“Oh… Yeah, okay. I guess I never noticed. No one’s ever said that to me before. …You don’t laugh much either, Miriam.”
“Duh. I’m a grump. One laugh a year’s all you’re getting from me.”
“It’d be nice if you did it more.”
They both fall silent. Miriam’s just about done picking out her photos when Kiwi says -
“Why don’t we laugh more together? That’s a thing friends do, right?”
She closes the book.
“Yeah. It is,” she replies. “And we can… definitely work on that.”
Why is she getting so flustered?
“F-For now, pictures. Here.”
She hands them a small stack of mildly embarrassing photos. Kiwi eagerly accepts them.
“Aaaaaaaaaaaaaw! Look at you!”
“Yeah, yeah. Rosy-cheeked little angel, that’s me…”
“You’re so CUTE!!!”
“S-Sure, yeah… Could you maybe not talk while you look at those? This is hard enough for me as is.”
“Haha… You’re blushing, Miriam.”
Miriam can’t decide if this is the worst thing to happen to her or the best. Seriously. She’s both mortified and delighted right now. There’s something exciting about sharing your stupid kid photos with a friend. As long as they’re not incredibly embarrassing photos, that is.
They hand the photos back to her.
“What’s that look on your face? Didn’t like the pics?”
“No, I loved them.”
“Then what’s the problem?”
“There’s no problem…”
“Well… Maybe you should take a closer look at them.”
She does. She doesn’t notice anything wrong with the photos.
“These are pics of me. Yes, indeedy.”
She’s not sure what they’re getting at.
“They’re pics of you. Just you. You’re alone in every single one.”
She looks through the photos again. Kiwi is right.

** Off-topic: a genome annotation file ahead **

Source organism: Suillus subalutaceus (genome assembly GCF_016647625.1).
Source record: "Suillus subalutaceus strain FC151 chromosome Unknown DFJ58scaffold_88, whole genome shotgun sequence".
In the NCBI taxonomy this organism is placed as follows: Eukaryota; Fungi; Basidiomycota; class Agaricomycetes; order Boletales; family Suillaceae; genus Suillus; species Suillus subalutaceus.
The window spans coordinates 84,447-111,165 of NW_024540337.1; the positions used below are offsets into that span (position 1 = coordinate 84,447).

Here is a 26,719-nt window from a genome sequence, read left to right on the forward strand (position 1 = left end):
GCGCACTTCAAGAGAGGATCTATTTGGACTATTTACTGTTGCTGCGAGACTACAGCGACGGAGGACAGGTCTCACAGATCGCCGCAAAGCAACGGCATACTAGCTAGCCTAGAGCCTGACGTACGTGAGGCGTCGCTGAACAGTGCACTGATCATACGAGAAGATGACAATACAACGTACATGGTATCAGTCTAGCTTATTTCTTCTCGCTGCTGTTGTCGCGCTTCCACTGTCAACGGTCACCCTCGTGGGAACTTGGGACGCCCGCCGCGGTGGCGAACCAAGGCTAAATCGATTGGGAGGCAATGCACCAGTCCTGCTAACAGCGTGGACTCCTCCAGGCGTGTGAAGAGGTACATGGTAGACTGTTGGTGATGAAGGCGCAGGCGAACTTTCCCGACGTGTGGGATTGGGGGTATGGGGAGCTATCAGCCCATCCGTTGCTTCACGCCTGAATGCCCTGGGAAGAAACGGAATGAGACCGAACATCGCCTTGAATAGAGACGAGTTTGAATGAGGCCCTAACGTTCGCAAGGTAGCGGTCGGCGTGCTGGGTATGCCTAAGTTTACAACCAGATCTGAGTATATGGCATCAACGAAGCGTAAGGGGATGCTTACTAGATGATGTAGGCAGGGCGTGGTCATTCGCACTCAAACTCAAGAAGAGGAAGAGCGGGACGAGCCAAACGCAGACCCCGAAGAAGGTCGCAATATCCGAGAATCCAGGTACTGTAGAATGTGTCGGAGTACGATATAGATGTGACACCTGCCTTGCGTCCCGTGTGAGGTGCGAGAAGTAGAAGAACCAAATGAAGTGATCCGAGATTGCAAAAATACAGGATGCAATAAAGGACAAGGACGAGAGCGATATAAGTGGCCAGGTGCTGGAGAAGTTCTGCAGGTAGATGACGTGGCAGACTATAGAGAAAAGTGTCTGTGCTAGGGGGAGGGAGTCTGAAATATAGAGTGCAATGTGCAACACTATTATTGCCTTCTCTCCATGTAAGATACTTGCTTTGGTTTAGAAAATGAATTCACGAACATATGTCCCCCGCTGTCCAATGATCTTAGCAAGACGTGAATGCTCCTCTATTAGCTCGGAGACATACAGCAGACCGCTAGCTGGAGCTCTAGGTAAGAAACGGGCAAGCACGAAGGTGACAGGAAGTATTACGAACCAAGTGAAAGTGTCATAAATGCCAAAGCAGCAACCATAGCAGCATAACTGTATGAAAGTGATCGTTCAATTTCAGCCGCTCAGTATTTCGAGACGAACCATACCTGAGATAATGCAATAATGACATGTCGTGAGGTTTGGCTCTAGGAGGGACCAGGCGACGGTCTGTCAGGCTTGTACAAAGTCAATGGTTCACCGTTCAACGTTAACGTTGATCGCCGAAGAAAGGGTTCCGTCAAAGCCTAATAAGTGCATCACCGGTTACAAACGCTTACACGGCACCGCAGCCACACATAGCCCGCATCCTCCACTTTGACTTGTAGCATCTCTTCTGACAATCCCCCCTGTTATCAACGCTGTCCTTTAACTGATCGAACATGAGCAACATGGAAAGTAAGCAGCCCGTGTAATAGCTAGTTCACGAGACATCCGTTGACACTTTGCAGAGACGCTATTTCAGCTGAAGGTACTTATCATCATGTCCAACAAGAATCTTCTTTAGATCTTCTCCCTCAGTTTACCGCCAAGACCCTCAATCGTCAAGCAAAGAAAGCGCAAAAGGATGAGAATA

“Not like I was a popular kid growing up. Wasn’t kidding when I said I didn’t have many friends…”
“What? You don’t need to feel bad for me. Sure, I didn’t have other stupid kids to frolic with. I didn’t need them! I had Saphy. That was enough for me.”
“Still… Oh! I know! Miriam, do you have a camera?!”
Why are they so excited all of a sudden?
“Pretty sure Saphy’s got one collecting dust in the house somewhere. I’m guessing you want me to dig it out.”
“Right. Cool. Be right back, I guess.”
She finds it sitting behind the grandfather clock. She has no idea why it’s there. The camera is old and worn, likely the same one Saphy had used to take those baby pictures. Miriam had seen newer, slicker models at the shops in Mohabumi. In fact, it was the only location where cameras were commonplace. Upon closer inspection, she notices small crystals in the device like the ones hovering all over the magic city.
Miriam wonders if her grandmother got the camera from there in her younger years. She still wasn’t sure if Saphy originally came from the city. She’d been meaning to ask for ages, but never got around to it. Not that it matters now. She’s got other things to worry about. She returns to Kiwi and gives them the camera.
They fiddle with it for a few moments.
“I think I got it! Maybe? Do you know how to use this thing, Miriam?”
“Okay! That’s fine!”
They fiddle with the camera for a few more moments.
“I think I got it! For REAL this time!”